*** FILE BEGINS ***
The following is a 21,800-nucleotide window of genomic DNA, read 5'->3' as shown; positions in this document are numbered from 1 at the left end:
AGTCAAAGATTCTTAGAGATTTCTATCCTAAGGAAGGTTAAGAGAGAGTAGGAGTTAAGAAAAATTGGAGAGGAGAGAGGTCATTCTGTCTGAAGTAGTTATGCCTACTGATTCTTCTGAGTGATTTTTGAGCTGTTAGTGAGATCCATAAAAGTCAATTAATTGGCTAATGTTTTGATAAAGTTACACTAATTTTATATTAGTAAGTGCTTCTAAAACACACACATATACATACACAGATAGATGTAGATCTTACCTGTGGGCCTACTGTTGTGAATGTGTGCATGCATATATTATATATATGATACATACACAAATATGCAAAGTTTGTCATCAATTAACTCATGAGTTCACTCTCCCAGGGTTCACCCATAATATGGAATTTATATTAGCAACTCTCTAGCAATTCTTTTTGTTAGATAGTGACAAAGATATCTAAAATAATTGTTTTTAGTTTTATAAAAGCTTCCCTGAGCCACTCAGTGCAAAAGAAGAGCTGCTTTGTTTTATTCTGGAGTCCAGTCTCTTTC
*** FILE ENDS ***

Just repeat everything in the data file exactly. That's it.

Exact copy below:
The following is a 21,800-nucleotide window of genomic DNA, read 5'->3' as shown; positions in this document are numbered from 1 at the left end:
AGTCAAAGATTCTTAGAGATTTCTATCCTAAGGAAGGTTAAGAGAGAGTAGGAGTTAAGAAAAATTGGAGAGGAGAGAGGTCATTCTGTCTGAAGTAGTTATGCCTACTGATTCTTCTGAGTGATTTTTGAGCTGTTAGTGAGATCCATAAAAGTCAATTAATTGGCTAATGTTTTGATAAAGTTACACTAATTTTATATTAGTAAGTGCTTCTAAAACACACACATATACATACACAGATAGATGTAGATCTTACCTGTGGGCCTACTGTTGTGAATGTGTGCATGCATATATTATATATATGATACATACACAAATATGCAAAGTTTGTCATCAATTAACTCATGAGTTCACTCTCCCAGGGTTCACCCATAATATGGAATTTATATTAGCAACTCTCTAGCAATTCTTTTTGTTAGATAGTGACAAAGATATCTAAAATAATTGTTTTTAGTTTTATAAAAGCTTCCCTGAGCCACTCAGTGCAAAAGAAGAGCTGCTTTGTTTTATTCTGGAGTCCAGTCTCTTTC